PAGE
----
Explained: What is causing Wall Street to be close to a bear market?

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The stock market has been experiencing a skid this year, and the S&P 500 has approached what is considered a bear market. Investors have been reconsidering the prices they’re willing to pay for a wide range of stocks, from high-flying tech companies to traditional automakers, due to high-interest rates, high inflation, and the war in Ukraine.

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Those investors who began trading on their smartphones during the pandemic got their start just two years ago, but this would be a first for those that got their start just two years ago. Stocks often tended to go in only one direction for years, thanks in large part to extraordinary actions taken by the Federal Reserve. Rather than rally behind “buy the dip” after every market downturn, fear is enveloping the rallying cry that the dip is about to turn into a crater.

Below are a few common questions regarding bear markets:

BEAR MARKETS: Why Are They Called That?

The term bear market describes an investment market that has experienced a sustained drop of 20 percent or more from a recent high for an index like the S&P 500, Dow Jones Industrial Average, or individual stock.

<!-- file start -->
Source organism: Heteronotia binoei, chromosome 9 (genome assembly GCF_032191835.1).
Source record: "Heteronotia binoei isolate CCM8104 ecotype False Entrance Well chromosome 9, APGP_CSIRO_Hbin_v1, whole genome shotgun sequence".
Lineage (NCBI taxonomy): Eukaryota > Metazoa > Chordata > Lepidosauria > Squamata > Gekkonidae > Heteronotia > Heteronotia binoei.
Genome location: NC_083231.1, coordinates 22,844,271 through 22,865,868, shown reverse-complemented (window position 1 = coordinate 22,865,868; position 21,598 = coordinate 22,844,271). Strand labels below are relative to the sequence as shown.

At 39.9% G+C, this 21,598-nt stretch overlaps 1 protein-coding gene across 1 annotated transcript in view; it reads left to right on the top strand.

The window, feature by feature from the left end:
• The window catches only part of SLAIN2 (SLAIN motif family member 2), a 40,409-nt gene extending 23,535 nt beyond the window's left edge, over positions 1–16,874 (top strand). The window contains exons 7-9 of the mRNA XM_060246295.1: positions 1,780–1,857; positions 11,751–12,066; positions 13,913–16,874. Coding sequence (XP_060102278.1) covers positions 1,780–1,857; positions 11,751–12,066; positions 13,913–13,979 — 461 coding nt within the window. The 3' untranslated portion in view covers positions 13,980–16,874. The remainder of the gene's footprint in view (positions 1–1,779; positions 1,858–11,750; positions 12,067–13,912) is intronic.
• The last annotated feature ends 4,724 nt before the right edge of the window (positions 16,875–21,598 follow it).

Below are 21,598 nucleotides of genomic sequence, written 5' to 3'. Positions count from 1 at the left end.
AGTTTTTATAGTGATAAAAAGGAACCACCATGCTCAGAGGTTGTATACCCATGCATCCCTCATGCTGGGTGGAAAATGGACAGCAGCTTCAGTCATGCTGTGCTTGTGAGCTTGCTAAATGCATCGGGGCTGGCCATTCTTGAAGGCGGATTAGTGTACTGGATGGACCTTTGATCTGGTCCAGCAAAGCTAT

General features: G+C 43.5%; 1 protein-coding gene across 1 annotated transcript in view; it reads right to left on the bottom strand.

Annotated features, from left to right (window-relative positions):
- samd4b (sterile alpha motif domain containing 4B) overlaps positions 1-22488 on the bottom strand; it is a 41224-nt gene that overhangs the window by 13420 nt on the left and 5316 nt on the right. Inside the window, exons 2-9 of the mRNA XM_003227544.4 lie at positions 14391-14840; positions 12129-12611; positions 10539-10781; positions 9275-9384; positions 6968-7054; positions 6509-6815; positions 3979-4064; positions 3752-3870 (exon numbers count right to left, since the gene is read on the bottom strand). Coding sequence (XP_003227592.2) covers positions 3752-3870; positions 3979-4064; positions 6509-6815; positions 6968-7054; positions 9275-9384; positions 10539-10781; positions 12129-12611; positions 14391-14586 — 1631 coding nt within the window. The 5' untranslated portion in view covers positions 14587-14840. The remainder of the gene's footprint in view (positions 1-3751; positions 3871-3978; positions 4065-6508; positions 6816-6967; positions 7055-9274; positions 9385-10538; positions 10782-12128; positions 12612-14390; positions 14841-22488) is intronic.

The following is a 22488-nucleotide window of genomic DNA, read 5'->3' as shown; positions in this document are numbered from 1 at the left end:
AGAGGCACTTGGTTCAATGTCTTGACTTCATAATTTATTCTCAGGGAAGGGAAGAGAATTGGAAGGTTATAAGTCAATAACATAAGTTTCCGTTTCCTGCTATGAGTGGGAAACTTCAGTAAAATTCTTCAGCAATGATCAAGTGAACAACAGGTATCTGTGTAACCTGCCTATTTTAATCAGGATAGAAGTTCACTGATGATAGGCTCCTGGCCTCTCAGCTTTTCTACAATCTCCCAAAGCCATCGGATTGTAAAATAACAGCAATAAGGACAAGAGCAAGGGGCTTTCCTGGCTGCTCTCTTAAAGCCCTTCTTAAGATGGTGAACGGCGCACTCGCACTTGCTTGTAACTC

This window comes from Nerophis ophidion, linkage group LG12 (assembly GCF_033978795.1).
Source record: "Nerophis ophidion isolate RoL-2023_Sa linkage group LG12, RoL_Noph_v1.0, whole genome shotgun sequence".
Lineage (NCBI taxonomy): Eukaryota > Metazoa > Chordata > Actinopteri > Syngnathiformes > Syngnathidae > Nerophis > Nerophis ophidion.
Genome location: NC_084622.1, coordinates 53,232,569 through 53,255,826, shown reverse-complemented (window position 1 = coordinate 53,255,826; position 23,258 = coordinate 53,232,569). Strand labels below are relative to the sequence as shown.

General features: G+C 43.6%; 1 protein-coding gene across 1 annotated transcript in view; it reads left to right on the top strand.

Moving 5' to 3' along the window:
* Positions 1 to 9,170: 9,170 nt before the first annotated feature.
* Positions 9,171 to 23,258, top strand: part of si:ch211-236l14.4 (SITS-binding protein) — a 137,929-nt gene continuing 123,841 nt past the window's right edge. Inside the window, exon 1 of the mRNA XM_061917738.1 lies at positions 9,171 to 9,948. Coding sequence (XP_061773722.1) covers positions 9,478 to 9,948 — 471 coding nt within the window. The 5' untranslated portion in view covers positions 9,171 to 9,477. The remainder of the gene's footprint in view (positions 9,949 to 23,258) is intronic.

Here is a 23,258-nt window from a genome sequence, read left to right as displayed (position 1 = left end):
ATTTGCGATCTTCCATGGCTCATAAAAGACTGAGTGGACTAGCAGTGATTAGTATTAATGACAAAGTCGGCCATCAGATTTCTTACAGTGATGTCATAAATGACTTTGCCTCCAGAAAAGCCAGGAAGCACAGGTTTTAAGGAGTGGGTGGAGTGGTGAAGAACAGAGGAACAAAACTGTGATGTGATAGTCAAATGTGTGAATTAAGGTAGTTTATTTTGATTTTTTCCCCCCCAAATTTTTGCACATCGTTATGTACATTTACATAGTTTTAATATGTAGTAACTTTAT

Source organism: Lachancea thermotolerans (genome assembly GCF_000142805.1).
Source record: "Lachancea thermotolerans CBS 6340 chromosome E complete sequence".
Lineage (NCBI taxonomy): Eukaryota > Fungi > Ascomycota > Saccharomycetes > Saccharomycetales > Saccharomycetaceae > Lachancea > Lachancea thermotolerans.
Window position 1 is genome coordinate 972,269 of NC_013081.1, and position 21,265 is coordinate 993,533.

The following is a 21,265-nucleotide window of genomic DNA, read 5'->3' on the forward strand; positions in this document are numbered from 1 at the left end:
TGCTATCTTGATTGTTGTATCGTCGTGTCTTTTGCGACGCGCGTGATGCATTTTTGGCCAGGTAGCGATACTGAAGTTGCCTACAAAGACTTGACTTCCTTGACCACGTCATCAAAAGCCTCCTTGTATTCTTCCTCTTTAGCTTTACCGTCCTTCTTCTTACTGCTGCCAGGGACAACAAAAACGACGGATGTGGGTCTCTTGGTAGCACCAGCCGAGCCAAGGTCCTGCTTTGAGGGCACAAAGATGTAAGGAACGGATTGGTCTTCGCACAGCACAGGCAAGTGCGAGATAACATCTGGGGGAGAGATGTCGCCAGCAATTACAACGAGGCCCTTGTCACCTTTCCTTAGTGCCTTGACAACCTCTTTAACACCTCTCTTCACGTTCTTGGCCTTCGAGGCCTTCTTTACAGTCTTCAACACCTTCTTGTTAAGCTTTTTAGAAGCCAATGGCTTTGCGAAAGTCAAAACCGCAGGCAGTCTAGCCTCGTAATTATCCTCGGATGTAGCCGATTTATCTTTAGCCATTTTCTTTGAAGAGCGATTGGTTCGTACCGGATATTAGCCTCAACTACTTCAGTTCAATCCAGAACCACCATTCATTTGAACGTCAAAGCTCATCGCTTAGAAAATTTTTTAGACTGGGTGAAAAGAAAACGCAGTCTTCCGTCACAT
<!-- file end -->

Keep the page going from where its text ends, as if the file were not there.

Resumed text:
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To illustrate a market slump, why use a bear? Sam Stovall, CFRA’s chief investment strategist, said bears hibernate, which indicates the market is retreating. Wall Street’s term for a surging market is a bull market, because bulls charge, Stovall said.

A drop of 165.17 points Wednesday pushed the S&P 500 index down to 3,923.68. It’s down 18.2 percent from its January 3 high of 4,796.56. Nasdaq has already fallen 29 percent from its peak of 16,057.44 in November. The Dow Jones Industrial Average has fallen 14.4 percent from its recent peak.

Historically, the S&P 500 has been in a bear market between February 19, 2020 and March 23, 2020. This one-month period saw a 34 percent drop in the index. It was the shortest bear market in history.

Why do investors seem to be so worried?

Inflation, which is destroying the economy, is the number one enemy of the market. Interest rates are rising rapidly as a result. Stocks and other investments are suffering from low interest rates, and Wall Street is experiencing withdrawal symptoms.

In a pivot away from propping up financial markets and the economy with record-low interest rates, the Federal Reserve is now focusing on fighting inflation. A recent increase in the central bank’s key short-term rate has been announced, which has encouraged investors to invest their money in riskier assets like stocks and cryptocurrencies to get higher returns.

WHEN DOES A BEAR MARKET END?

The average investor seeks a 20 percent return from a low point and a six-month gain. From March 2020’s low, stocks rose 20 percent in fewer than three weeks.

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